She is credited with continuing the district’s rise in test scores as well as lowering class sizes in primary grades, creating a parent-outreach program, and launching an initiative to transform chronically failing schools.


"Soldier sought in 4 slayings found dead after manhunt" August 29, 2011|Associated Press

PHILADELPHIA - A soldier suspected of killing four people in Pennsylvania and Virginia was found dead from an apparently self-inflicted gunshot wound in suburban Philadelphia after a daylong search during which he fired at and injured officers, authorities said.... 

Leonard John Egland, 37, of Fort Lee, Va., had recently returned from the latest of three deployments to Iraq and Afghanistan, said David Heckler, district attorney in Bucks County.


"4 die in flash floods that swallowed cars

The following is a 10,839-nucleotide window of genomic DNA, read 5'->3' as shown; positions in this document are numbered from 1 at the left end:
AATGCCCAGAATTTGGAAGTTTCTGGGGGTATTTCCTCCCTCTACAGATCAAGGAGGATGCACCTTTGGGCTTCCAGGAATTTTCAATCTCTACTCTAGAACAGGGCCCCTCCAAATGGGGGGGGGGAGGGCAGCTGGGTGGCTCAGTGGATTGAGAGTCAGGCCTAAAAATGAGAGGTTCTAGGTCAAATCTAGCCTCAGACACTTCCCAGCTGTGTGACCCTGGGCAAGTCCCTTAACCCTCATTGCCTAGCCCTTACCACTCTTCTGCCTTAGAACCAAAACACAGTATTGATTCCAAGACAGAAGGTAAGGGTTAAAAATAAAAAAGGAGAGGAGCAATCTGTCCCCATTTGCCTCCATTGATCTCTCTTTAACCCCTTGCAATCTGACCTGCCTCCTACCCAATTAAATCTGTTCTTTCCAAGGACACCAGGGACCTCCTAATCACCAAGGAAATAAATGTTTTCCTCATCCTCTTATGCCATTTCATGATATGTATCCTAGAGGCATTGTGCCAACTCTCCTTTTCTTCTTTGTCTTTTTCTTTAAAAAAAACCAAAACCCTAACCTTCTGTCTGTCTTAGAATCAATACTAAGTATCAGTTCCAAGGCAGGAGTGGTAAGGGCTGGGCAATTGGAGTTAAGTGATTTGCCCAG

PITTSBURGH - Flash floods that killed four people and forced others to swim to safety or climb onto car roofs was a freak accident caused by heavy rainfall that overwhelmed the sewer system just as rush-hour traffic clogged low-lying city streets, officials said yesterday. A mother and her two daughters died in Friday’s flood after becoming trapped in their vehicle. Another woman’s body was washed into the Allegheny River. Back-to-back storms had pounded the city with 3 to 4 inches of rain (AP)."

Globe Speaking Greek in New Jersey

I can't understand them.

"Princeton bars freshmen from Greek system" August 24, 2011|Bloomberg News

NEW YORK - Princeton University president Shirley Tilghman is banning freshmen from joining fraternities and sororities as of the 2012-2013 year, after an internal report said the groups encourage exclusivity and alcohol abuse.

Members of sororities and fraternities will also be forbidden from any form of “rush,’’ or recruitment, of freshman students, the Princeton, N.J.-based school said in a statement on its website. Upperclassmen won’t be stopped from joining the groups, said Cass Cliatt, a university spokeswoman.

While about 15 percent of Princeton undergraduates participate in sororities and fraternities, the organizations are not recognized by the university, do not have residential houses, and have been prohibited during much of the school’s history.